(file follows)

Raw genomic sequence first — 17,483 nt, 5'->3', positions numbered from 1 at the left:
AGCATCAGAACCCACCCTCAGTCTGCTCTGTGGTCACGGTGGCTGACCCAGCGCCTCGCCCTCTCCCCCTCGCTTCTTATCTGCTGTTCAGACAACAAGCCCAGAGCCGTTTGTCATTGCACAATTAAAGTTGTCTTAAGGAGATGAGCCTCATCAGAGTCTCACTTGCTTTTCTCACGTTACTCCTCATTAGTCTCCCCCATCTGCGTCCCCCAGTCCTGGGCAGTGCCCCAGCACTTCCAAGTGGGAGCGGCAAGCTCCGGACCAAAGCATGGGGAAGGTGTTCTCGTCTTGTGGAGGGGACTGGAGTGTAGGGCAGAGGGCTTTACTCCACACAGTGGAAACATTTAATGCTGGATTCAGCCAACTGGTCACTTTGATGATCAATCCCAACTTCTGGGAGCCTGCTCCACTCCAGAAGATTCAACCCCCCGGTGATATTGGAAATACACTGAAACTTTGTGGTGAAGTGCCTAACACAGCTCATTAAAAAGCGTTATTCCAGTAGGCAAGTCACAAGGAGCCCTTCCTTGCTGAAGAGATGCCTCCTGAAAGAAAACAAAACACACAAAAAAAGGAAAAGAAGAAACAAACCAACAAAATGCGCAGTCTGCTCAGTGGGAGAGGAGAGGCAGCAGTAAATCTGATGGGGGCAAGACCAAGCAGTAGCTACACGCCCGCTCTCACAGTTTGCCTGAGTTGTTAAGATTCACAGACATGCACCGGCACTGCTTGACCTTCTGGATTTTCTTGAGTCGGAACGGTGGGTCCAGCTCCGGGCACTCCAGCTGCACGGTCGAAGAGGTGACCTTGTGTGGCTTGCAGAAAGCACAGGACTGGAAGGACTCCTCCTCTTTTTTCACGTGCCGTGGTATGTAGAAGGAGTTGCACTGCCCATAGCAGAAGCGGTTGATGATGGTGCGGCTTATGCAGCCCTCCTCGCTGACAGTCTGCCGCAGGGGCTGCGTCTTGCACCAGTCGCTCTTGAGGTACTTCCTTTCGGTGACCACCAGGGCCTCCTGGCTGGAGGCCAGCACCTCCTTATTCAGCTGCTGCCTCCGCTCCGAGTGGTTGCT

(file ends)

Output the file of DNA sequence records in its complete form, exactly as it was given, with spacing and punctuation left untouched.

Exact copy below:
Raw genomic sequence first — 17,483 nt, 5'->3', positions numbered from 1 at the left:
AGCATCAGAACCCACCCTCAGTCTGCTCTGTGGTCACGGTGGCTGACCCAGCGCCTCGCCCTCTCCCCCTCGCTTCTTATCTGCTGTTCAGACAACAAGCCCAGAGCCGTTTGTCATTGCACAATTAAAGTTGTCTTAAGGAGATGAGCCTCATCAGAGTCTCACTTGCTTTTCTCACGTTACTCCTCATTAGTCTCCCCCATCTGCGTCCCCCAGTCCTGGGCAGTGCCCCAGCACTTCCAAGTGGGAGCGGCAAGCTCCGGACCAAAGCATGGGGAAGGTGTTCTCGTCTTGTGGAGGGGACTGGAGTGTAGGGCAGAGGGCTTTACTCCACACAGTGGAAACATTTAATGCTGGATTCAGCCAACTGGTCACTTTGATGATCAATCCCAACTTCTGGGAGCCTGCTCCACTCCAGAAGATTCAACCCCCCGGTGATATTGGAAATACACTGAAACTTTGTGGTGAAGTGCCTAACACAGCTCATTAAAAAGCGTTATTCCAGTAGGCAAGTCACAAGGAGCCCTTCCTTGCTGAAGAGATGCCTCCTGAAAGAAAACAAAACACACAAAAAAAGGAAAAGAAGAAACAAACCAACAAAATGCGCAGTCTGCTCAGTGGGAGAGGAGAGGCAGCAGTAAATCTGATGGGGGCAAGACCAAGCAGTAGCTACACGCCCGCTCTCACAGTTTGCCTGAGTTGTTAAGATTCACAGACATGCACCGGCACTGCTTGACCTTCTGGATTTTCTTGAGTCGGAACGGTGGGTCCAGCTCCGGGCACTCCAGCTGCACGGTCGAAGAGGTGACCTTGTGTGGCTTGCAGAAAGCACAGGACTGGAAGGACTCCTCCTCTTTTTTCACGTGCCGTGGTATGTAGAAGGAGTTGCACTGCCCATAGCAGAAGCGGTTGATGATGGTGCGGCTTATGCAGCCCTCCTCGCTGACAGTCTGCCGCAGGGGCTGCGTCTTGCACCAGTCGCTCTTGAGGTACTTCCTTTCGGTGACCACCAGGGCCTCCTGGCTGGAGGCCAGCACCTCCTTATTCAGCTGCTGCCTCCGCTCCGAGTGGTTGCT